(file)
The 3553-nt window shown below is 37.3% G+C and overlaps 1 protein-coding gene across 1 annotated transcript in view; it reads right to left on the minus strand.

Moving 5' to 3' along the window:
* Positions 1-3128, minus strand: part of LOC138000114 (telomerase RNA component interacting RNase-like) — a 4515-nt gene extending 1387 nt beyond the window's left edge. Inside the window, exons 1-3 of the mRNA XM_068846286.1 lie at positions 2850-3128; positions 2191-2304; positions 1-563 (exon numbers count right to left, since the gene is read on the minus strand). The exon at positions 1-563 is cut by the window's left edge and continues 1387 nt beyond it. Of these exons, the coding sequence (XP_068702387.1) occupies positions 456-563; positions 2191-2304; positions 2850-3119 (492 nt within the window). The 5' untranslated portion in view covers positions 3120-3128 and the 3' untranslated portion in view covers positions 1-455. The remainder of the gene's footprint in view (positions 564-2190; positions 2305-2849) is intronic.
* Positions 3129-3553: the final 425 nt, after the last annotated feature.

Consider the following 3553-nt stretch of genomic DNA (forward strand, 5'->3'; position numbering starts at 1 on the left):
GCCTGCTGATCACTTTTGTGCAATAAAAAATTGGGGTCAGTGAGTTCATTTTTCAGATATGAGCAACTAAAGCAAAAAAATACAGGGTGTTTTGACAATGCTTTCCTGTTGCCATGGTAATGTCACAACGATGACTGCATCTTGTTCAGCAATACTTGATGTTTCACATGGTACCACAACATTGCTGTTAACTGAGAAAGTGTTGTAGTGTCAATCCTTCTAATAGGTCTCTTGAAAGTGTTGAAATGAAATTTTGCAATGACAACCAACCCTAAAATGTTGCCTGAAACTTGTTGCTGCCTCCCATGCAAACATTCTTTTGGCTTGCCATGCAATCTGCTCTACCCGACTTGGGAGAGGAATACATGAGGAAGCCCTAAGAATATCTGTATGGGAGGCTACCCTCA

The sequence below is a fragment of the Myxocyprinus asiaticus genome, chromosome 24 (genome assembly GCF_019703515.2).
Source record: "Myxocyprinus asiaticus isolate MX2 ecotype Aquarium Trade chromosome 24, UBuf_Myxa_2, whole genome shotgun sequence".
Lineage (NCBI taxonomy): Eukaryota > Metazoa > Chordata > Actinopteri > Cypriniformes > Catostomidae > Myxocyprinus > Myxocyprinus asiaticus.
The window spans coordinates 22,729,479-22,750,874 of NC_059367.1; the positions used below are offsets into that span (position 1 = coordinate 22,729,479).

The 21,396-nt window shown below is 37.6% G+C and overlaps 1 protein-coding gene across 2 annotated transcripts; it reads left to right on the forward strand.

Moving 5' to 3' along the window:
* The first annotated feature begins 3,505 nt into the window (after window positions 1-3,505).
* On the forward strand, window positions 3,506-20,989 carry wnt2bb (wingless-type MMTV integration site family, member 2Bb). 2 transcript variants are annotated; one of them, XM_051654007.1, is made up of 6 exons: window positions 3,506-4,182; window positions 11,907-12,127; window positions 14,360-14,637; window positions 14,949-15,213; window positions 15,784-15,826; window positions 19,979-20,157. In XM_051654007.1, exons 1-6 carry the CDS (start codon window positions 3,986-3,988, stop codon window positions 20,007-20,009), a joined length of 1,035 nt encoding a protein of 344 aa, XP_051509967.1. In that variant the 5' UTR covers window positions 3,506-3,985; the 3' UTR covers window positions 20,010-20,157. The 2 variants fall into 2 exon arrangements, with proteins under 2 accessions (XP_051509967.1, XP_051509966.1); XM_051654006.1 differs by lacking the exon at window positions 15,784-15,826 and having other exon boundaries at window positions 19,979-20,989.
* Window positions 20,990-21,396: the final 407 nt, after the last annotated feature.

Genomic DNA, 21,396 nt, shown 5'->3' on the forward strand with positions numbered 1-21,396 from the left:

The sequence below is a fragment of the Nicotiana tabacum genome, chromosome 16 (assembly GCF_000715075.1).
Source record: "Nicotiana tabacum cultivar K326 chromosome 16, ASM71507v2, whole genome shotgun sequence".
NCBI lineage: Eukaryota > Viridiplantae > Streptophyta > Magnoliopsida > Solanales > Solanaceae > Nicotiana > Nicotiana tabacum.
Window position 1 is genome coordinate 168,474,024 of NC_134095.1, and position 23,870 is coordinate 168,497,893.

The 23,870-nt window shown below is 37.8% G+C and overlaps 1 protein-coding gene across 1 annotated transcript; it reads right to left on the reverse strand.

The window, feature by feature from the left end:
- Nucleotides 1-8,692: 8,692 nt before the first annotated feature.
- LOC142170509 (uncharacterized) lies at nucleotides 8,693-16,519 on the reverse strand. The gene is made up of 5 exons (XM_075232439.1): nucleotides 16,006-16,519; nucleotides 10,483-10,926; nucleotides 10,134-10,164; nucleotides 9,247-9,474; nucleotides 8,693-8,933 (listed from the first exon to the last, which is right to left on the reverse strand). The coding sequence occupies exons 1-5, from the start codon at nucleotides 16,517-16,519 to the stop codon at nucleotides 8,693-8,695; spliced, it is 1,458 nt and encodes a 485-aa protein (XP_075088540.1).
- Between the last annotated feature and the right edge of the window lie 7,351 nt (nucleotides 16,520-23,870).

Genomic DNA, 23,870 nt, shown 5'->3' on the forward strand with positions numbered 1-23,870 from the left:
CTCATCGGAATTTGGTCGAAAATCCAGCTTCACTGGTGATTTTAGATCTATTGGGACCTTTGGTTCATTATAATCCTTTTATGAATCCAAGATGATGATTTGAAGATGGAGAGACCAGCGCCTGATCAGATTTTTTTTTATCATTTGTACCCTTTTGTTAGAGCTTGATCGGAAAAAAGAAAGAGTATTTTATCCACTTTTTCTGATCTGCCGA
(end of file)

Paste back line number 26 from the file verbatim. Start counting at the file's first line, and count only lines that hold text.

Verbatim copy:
Genomic DNA, 23,870 nt, shown 5'->3' on the forward strand with positions numbered 1-23,870 from the left: